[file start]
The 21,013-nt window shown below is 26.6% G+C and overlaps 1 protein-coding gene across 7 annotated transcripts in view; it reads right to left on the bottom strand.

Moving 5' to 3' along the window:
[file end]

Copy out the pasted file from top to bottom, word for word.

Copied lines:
The 21,013-nt window shown below is 26.6% G+C and overlaps 1 protein-coding gene across 7 annotated transcripts in view; it reads right to left on the bottom strand.

Moving 5' to 3' along the window: